At the heart of the book – literally – are full-color plates depicting not only the extant species of forest birds (most of them portrayed in the gorgeous photographs of Jack Jeffrey), but also photos of three recently disappeared species (the Kaua`i `o`o, the `o`u, and the po`ouli), colored renderings of species that have gone extinct since western contact. Several more plates show typical Hawaiian forest bird habitats, in both pristine and degraded conditions. One plate consists of the famous painting by Douglas Pratt of 26 known species of Hawaiian honeycreepers evolving from one common ancestor. Additional plates show the capes Hawaiians made from forest bird feathers, and a dozen or so maps depicting land and conservation areas, among other things.
In light of past losses and seemingly overwhelming threats to many of the remaining bird species, the editors remain hopeful that extant species can be recovered – and, perhaps more important, that it is imperative to make the effort to do so. “It is neither lack of information nor lack of planning that stands in the way of saving Hawai`i’s endangered avifauna,” writes J. Michael Scott in the foreword. “It is lack of action.”
“[R]esearchers and managers must join together to frame conservation management objectives,” he continues. “These things can be done;they have to be done.”
In his preface, Thane Pratt acknowledges the daunting tasks, but remains upbeat: “Hawaiian forest birds are at a crucial turning point. The sad, uninterrupted history of bird declines continues. Yet for the first time, local declines have been halted and in some cases reversed thanks to field management and research. Can we act in time to save the remaining Hawaiian forest birds? It is the editors’ fervent hope that the information contained in this book will inspire an accelerated effort to pull these birds back from the brink of extinction.”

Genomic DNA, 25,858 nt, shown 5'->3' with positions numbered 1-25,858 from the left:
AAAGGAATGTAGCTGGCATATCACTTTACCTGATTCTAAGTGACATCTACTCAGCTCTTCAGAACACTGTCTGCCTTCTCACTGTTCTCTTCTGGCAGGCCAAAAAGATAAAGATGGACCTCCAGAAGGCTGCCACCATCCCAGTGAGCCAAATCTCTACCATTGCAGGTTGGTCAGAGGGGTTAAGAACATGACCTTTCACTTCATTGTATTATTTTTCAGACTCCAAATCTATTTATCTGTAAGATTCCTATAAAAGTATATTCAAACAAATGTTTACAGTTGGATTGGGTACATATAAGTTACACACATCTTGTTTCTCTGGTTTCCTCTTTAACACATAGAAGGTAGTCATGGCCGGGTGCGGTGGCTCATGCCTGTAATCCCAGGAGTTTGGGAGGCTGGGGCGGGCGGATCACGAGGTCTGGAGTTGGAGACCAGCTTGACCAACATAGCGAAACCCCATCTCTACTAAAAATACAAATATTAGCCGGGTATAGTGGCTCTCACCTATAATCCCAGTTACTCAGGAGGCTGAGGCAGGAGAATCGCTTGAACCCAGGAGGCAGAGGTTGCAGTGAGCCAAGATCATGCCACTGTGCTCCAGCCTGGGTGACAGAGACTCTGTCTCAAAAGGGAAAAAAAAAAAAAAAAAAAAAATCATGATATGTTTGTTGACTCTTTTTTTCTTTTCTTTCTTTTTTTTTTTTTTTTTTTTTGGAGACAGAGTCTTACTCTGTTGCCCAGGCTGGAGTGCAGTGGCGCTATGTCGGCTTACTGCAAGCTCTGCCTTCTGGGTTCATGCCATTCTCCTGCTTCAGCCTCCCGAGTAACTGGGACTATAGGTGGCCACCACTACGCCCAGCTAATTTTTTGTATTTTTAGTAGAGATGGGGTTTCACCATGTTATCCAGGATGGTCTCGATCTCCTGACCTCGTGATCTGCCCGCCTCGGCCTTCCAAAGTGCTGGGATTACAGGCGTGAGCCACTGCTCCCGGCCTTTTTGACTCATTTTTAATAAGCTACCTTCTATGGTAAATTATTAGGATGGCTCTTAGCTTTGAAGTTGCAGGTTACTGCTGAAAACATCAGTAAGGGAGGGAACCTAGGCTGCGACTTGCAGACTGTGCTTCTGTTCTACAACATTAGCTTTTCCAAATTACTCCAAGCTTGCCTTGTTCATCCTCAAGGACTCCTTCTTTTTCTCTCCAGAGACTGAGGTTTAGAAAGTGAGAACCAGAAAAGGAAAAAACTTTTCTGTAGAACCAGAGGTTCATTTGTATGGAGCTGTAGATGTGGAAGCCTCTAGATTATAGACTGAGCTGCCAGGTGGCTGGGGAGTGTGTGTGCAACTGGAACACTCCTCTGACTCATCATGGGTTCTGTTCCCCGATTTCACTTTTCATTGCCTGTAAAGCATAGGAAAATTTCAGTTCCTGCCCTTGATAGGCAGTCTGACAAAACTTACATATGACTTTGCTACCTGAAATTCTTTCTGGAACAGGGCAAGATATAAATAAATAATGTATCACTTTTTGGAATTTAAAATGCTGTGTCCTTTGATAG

What needs to be done? First, and perhaps foremost, there’s funding: as Dave Leonard points out in his chapter, endangered Hawaiian forest birds do not receive anything approaching a proportionate level of federal funding for recovery actions, compared to mainland endangered species. “On a per species basis, Hawaiian forest birds fare very poorly nationwide,” he writes, with annual average expenditures of around $112,000 per species, a figure that “is problematic compared with what is really needed to prevent the extinction of more Hawaiian forest birds,” which Leonard says is around $4.6 million per year per species, or a total of $39 million per year.
Funding at that level would go far toward carrying out many of the conservation measures that are identified by the editors, including aggressive removal of predators and ungulates, increased monitoring, expansion of habitat, and control of invasive species, among other things. Beefed-up quarantine protocols, higher public profiles for native birds, revised hunting guidelines, greater research into forest bird ecology – all those also have important roles to play.
For those who are already in the choir of believers in the cause of saving Hawai`i’s unique and invaluable avifauna, this volume can be regarded as the definitive bible. For those who are outside the congregation, if this does not convert them, it is hard to imagine what could. In any event, no library in the state should be without this book on its shelves.
It would also, we note, make terrific bedside reading for members of Hawai`i’s congressional delegation – and for the occupant of the fifth floor of 415 South Beretania Street, Honolulu.